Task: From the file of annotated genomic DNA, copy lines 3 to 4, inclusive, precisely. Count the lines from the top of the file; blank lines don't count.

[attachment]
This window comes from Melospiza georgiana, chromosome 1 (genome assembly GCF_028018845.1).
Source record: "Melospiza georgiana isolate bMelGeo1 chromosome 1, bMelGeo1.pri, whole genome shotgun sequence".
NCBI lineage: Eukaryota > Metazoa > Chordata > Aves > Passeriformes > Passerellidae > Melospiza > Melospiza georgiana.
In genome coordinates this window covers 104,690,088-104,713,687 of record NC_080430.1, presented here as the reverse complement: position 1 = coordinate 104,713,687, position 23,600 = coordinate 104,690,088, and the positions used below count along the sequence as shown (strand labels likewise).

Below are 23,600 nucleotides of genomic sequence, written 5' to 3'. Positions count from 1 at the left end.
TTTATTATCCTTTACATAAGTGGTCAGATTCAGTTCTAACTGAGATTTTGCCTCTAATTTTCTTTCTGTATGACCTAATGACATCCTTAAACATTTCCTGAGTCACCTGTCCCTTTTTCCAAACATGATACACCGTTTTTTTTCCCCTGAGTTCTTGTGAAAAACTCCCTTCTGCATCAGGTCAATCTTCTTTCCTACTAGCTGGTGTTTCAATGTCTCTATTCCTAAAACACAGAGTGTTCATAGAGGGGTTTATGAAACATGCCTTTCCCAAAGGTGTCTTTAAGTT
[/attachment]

NCBI lineage: Eukaryota > Metazoa > Chordata > Aves > Passeriformes > Passerellidae > Melospiza > Melospiza georgiana.
In genome coordinates this window covers 104,690,088-104,713,687 of record NC_080430.1, presented here as the reverse complement: position 1 = coordinate 104,713,687, position 23,600 = coordinate 104,690,088, and the positions used below count along the sequence as shown (strand labels likewise).